President Calls for Slimmed-down Federal Payouts to Rural Counties
Some rural Colorado counties are getting a hand in President Obama’s proposed budget thanks to a request for more than $300 million to fund two programs that provide cash payouts to counties with large amounts of public lands.
The Secure Rural Schools Act and PILT, or the Payment In Lieu of Taxes program, are designed to give counties with large tracts of federal land more stable funding sources for local infrastructure and schools. The idea is that unlike larger, urban counties, these remote areas don’t have as much of a chance to collect property tax revenue because the Feds own most of the land.
So the federal government has been cutting them a check.
But the programs are scheduled to sunset at year’s end, and counties in places like remote northwestern and southern Colorado could be in a bind.
"So the question is, is the rest of the country going to have the stomach to fund this program when a lot of other programs are going to be receiving cuts or on the table for elimination," says economist Mark Haggerty of the Bozeman, Montana-based think tank, Headwaters Economics.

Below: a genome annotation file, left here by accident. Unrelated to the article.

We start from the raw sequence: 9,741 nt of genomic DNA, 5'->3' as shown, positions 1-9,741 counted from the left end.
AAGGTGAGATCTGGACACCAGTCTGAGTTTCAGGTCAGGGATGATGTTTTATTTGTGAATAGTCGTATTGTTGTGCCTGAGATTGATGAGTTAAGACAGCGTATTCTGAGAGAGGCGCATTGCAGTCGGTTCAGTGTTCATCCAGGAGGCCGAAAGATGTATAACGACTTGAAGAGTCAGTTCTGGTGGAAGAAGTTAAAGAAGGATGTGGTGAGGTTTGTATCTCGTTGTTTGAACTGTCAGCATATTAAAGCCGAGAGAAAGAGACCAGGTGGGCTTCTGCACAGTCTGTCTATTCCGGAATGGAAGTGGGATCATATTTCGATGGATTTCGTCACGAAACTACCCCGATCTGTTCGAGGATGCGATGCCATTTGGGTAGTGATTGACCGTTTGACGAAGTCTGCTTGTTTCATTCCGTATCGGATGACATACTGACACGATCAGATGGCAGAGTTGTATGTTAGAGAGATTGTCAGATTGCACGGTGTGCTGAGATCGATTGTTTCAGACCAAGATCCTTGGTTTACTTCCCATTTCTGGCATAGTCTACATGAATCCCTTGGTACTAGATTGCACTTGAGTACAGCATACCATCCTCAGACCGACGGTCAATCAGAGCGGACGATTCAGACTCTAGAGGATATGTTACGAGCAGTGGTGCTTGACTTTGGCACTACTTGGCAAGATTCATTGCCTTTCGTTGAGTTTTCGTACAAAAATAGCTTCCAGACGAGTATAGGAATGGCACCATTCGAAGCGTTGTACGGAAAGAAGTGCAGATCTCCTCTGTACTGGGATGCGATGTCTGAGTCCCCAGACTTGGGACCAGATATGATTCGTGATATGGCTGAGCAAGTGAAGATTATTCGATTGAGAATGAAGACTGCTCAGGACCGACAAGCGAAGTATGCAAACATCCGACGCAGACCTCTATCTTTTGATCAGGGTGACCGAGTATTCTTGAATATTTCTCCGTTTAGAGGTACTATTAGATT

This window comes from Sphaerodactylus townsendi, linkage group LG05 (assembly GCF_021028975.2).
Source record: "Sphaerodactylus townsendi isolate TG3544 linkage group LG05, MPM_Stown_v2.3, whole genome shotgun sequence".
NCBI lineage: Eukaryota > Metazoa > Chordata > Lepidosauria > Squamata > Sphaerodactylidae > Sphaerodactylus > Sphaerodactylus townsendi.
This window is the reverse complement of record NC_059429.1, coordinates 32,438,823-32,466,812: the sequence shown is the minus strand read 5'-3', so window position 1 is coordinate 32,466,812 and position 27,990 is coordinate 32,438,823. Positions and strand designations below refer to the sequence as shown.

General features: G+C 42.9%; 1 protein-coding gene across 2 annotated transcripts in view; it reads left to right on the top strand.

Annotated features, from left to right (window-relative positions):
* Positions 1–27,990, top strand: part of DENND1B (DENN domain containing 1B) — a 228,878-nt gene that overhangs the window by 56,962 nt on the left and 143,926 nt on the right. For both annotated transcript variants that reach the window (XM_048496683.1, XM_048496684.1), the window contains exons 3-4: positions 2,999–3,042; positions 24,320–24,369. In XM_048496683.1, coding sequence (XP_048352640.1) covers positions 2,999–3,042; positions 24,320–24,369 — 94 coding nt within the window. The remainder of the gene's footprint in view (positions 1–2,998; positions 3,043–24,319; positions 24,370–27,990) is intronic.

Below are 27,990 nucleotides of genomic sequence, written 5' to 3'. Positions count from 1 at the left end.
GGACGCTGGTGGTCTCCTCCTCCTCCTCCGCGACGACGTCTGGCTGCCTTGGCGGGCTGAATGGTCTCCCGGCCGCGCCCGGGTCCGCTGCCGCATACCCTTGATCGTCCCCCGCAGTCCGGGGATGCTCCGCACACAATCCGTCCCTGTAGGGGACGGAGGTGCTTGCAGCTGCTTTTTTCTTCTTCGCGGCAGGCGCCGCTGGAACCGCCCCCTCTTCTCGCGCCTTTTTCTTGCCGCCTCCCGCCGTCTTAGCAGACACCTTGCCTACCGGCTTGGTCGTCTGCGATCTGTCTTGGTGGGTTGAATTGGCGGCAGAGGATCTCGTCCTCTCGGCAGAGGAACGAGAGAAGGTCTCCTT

Haggerty says the possible extension of the payout programs may present an opportunity for more forest restoration jobs in rural counties.
"I think the key to that is going to be showing that there is some real return to the taxpayer," he says.
Without these programs, some environmentalists worry rural counties will turn to more logging and other resource extraction to make up for the loss in funding. President Obama’s proposed funding level is lower than what supporters of the programs have lobbied for. Meanwhile, the split-Congress would still need to approve legislation extending them.
View an interactive county by county breakdown of PILT and SRSA payments by clicking here.